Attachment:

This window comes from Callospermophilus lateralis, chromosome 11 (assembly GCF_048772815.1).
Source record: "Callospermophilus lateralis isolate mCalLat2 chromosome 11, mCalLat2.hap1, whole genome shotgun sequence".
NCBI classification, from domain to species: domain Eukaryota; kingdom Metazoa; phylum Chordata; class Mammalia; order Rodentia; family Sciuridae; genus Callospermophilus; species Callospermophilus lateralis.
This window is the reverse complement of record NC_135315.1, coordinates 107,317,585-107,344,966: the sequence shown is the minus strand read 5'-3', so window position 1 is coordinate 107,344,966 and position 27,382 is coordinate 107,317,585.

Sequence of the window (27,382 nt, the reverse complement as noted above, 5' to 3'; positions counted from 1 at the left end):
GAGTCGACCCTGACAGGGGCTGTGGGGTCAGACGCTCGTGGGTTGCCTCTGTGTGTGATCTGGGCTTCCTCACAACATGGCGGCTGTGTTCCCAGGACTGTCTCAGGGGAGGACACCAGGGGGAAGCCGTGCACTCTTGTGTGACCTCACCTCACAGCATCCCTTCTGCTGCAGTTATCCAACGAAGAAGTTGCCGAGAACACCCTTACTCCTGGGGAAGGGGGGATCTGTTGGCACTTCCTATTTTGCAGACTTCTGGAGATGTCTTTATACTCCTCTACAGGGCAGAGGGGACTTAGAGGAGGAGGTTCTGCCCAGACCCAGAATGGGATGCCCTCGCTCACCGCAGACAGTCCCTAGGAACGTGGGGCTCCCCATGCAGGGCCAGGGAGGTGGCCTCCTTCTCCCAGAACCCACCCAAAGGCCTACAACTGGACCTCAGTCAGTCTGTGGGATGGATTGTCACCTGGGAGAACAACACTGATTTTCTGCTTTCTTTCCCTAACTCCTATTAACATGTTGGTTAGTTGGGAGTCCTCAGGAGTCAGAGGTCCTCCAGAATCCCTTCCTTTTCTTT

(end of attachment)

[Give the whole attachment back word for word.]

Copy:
This window comes from Callospermophilus lateralis, chromosome 11 (assembly GCF_048772815.1).
Source record: "Callospermophilus lateralis isolate mCalLat2 chromosome 11, mCalLat2.hap1, whole genome shotgun sequence".
NCBI classification, from domain to species: domain Eukaryota; kingdom Metazoa; phylum Chordata; class Mammalia; order Rodentia; family Sciuridae; genus Callospermophilus; species Callospermophilus lateralis.
This window is the reverse complement of record NC_135315.1, coordinates 107,317,585-107,344,966: the sequence shown is the minus strand read 5'-3', so window position 1 is coordinate 107,344,966 and position 27,382 is coordinate 107,317,585.

Sequence of the window (27,382 nt, the reverse complement as noted above, 5' to 3'; positions counted from 1 at the left end):
GAGTCGACCCTGACAGGGGCTGTGGGGTCAGACGCTCGTGGGTTGCCTCTGTGTGTGATCTGGGCTTCCTCACAACATGGCGGCTGTGTTCCCAGGACTGTCTCAGGGGAGGACACCAGGGGGAAGCCGTGCACTCTTGTGTGACCTCACCTCACAGCATCCCTTCTGCTGCAGTTATCCAACGAAGAAGTTGCCGAGAACACCCTTACTCCTGGGGAAGGGGGGATCTGTTGGCACTTCCTATTTTGCAGACTTCTGGAGATGTCTTTATACTCCTCTACAGGGCAGAGGGGACTTAGAGGAGGAGGTTCTGCCCAGACCCAGAATGGGATGCCCTCGCTCACCGCAGACAGTCCCTAGGAACGTGGGGCTCCCCATGCAGGGCCAGGGAGGTGGCCTCCTTCTCCCAGAACCCACCCAAAGGCCTACAACTGGACCTCAGTCAGTCTGTGGGATGGATTGTCACCTGGGAGAACAACACTGATTTTCTGCTTTCTTTCCCTAACTCCTATTAACATGTTGGTTAGTTGGGAGTCCTCAGGAGTCAGAGGTCCTCCAGAATCCCTTCCTTTTCTTT